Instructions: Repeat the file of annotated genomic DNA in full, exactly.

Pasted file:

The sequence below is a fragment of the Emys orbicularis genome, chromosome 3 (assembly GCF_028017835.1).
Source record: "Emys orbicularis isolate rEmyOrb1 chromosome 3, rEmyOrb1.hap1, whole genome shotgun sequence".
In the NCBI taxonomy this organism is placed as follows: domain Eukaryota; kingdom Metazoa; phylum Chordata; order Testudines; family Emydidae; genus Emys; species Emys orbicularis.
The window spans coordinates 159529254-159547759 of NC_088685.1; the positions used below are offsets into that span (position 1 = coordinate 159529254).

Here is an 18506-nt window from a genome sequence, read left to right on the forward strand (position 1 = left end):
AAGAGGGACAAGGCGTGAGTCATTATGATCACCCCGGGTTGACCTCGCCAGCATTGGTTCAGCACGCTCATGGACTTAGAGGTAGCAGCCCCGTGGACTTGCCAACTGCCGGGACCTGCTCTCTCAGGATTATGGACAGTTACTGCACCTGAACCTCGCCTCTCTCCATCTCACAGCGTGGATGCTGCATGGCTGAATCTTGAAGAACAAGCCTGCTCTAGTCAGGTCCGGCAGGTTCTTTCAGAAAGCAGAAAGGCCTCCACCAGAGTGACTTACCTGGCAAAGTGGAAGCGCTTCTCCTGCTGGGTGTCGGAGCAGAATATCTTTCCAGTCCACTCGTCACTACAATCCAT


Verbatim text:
The sequence below is a fragment of the Emys orbicularis genome, chromosome 3 (assembly GCF_028017835.1).
Source record: "Emys orbicularis isolate rEmyOrb1 chromosome 3, rEmyOrb1.hap1, whole genome shotgun sequence".
In the NCBI taxonomy this organism is placed as follows: domain Eukaryota; kingdom Metazoa; phylum Chordata; order Testudines; family Emydidae; genus Emys; species Emys orbicularis.
The window spans coordinates 159529254-159547759 of NC_088685.1; the positions used below are offsets into that span (position 1 = coordinate 159529254).

Here is an 18506-nt window from a genome sequence, read left to right on the forward strand (position 1 = left end):
AAGAGGGACAAGGCGTGAGTCATTATGATCACCCCGGGTTGACCTCGCCAGCATTGGTTCAGCACGCTCATGGACTTAGAGGTAGCAGCCCCGTGGACTTGCCAACTGCCGGGACCTGCTCTCTCAGGATTATGGACAGTTACTGCACCTGAACCTCGCCTCTCTCCATCTCACAGCGTGGATGCTGCATGGCTGAATCTTGAAGAACAAGCCTGCTCTAGTCAGGTCCGGCAGGTTCTTTCAGAAAGCAGAAAGGCCTCCACCAGAGTGACTTACCTGGCAAAGTGGAAGCGCTTCTCCTGCTGGGTGTCGGAGCAGAATATCTTTCCAGTCCACTCGTCACTACAATCCAT